Tennessee Secretary of State Tre Hargett cited an alleged instance of a voter registration form being mailed to a cat in Georgia as rationale for Tennessee’s continuing emphasis on in-person voting during a Wednesday hearing of the U.S. Senate Rules and Administration Committee.
Among other instances of alleged voter fraud by mail Hargett cited were the episode of a Tennessee woman who died but whose absentee ballot was later returned filled out.
“We know the safest and most private way to vote is in person,” said Hargett addressing the committee.
“I hope you will continue to respect each state’s authority to conduct elections in a manner that has or will work with every respective state,” he said. “One size does not fit all. Tennesseans like to vote in person and we’ve built our infrastructure around our voters’ habits of voting in person.”
“Any time Tennessee can be part of a national conversation about election preparations, that’s a good thing. And we heard today that many voters at our state’s Early Vote locations reported having a positive experience, which is a testament to our hardworking local election officials,” said Shanna Singh Hughey, president of ThinkTennessee.
“Our concern is for those voters who don’t feel comfortable casting their ballots in person, who could lose their ability to vote absentee this year if the State’s court appeal is successful. In the state that last presidential election ranked #49 for voter turnout, we believe all registered voters should have the opportunity to cast their ballots without risking their health,” she continued.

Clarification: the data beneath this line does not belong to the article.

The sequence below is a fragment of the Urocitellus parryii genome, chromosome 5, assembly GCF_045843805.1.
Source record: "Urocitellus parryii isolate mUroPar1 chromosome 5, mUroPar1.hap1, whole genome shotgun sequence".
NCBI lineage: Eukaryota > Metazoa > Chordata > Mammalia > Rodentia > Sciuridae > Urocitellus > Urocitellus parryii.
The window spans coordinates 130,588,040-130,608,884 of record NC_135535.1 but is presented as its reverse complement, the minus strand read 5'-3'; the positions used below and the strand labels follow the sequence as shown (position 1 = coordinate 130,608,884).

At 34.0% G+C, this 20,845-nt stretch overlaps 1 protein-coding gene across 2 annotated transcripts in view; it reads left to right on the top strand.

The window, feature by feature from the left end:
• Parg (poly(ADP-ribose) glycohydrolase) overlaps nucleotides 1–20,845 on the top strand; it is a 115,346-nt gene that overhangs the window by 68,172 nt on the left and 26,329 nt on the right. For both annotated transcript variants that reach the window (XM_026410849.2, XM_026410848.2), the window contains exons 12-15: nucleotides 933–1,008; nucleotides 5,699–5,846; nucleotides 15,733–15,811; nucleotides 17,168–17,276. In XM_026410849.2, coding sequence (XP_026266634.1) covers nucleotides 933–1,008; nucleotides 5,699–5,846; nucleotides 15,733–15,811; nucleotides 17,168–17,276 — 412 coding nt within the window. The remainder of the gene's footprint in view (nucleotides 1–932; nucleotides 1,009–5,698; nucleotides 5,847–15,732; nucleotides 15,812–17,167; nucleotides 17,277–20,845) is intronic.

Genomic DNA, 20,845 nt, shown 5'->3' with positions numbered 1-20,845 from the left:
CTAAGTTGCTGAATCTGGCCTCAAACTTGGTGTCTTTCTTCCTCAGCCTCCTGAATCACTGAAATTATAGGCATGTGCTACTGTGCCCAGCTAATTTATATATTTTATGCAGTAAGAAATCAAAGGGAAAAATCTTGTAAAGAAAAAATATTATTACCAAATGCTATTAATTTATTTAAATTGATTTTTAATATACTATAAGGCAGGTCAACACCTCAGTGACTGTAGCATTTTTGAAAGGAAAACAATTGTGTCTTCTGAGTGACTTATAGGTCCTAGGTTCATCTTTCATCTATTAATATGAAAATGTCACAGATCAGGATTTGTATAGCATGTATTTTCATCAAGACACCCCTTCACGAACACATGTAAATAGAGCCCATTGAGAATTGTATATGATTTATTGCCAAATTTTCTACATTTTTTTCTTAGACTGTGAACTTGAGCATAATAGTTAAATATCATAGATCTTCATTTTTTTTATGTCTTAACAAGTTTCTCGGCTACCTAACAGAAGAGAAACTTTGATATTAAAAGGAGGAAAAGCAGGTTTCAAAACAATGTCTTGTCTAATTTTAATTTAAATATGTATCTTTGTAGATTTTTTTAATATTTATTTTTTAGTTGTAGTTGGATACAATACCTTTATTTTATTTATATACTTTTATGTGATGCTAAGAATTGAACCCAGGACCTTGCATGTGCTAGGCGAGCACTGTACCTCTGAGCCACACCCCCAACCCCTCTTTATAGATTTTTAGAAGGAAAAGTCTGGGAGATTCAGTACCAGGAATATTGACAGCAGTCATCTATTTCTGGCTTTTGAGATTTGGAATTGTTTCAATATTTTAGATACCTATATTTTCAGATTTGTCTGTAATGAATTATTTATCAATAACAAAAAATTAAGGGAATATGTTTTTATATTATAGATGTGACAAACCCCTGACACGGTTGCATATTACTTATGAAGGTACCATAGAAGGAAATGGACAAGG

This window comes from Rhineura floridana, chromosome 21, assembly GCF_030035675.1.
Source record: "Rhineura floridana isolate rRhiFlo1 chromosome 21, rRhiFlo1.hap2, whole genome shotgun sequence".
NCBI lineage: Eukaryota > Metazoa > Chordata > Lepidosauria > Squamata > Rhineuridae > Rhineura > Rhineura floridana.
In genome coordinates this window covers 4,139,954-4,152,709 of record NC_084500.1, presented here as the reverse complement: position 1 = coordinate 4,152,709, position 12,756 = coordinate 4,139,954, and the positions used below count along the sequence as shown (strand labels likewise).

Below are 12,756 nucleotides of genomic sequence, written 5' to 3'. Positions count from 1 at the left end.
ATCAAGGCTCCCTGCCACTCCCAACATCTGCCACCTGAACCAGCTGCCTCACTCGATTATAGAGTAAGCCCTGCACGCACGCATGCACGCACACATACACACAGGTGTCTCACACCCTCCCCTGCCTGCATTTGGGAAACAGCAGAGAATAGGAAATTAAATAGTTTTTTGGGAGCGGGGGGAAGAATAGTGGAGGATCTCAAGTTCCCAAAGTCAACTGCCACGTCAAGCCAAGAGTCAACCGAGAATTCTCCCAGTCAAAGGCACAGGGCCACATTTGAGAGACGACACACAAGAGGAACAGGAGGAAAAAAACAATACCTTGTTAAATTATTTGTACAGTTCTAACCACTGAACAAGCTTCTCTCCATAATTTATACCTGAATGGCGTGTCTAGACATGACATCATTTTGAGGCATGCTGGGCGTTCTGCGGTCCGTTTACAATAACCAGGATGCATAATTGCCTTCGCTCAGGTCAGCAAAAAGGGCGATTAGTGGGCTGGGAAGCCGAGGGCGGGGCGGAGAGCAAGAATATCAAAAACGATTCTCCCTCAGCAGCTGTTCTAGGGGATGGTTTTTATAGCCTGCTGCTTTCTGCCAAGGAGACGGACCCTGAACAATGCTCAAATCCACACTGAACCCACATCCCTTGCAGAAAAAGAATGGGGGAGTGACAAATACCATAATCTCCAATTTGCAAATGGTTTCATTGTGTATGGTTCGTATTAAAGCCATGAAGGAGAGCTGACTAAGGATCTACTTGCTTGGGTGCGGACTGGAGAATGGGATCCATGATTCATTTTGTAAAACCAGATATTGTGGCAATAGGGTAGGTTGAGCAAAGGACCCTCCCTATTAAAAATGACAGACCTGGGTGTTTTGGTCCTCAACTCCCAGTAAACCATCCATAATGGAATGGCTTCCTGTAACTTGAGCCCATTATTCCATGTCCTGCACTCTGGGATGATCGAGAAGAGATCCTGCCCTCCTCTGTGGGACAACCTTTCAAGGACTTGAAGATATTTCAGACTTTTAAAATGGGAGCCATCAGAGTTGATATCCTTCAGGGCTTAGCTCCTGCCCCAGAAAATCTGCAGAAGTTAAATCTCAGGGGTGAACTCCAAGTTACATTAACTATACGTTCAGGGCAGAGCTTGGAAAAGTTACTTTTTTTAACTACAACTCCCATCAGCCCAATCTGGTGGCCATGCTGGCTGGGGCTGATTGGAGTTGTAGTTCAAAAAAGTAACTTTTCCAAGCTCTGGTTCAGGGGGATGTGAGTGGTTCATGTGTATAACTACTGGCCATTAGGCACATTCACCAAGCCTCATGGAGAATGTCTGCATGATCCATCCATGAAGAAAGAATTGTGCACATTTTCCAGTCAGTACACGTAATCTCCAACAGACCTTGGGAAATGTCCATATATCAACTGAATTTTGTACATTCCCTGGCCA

ThinkTennessee is a nonpartisan think tank based in Nashville that has published extensive research on absentee voting.
State Sen. Jeff Yarbro, D-Nashville, responded to Hargett’s testimony.
“It’s wrong for him to lobby the legislature to enact some of the most restrictive voting laws in the U.S. only to hide behind the legislature when testifying,” said Yarbro. “He should own up to his decisions. His office drafted the restrictive registration which was overturned. His office led the court fight against absentee voting in the time of a pandemic.”
According to an April Wall Street Journal poll of 900 registered voters nationally, nearly 67% of registered voters support having a choice of in-person or absentee voting.
On June 4, Davidson County Chancellor Ellen Hobbs Lyle ruled all eligible Tennessee voters can have the option to vote by absentee ballot in both the August and November elections. On June 25, the Tennessee Supreme Court denied the state’s bid to upend the Chancery Court’s ruling.
A full text of Hargett’s testimony can be found here.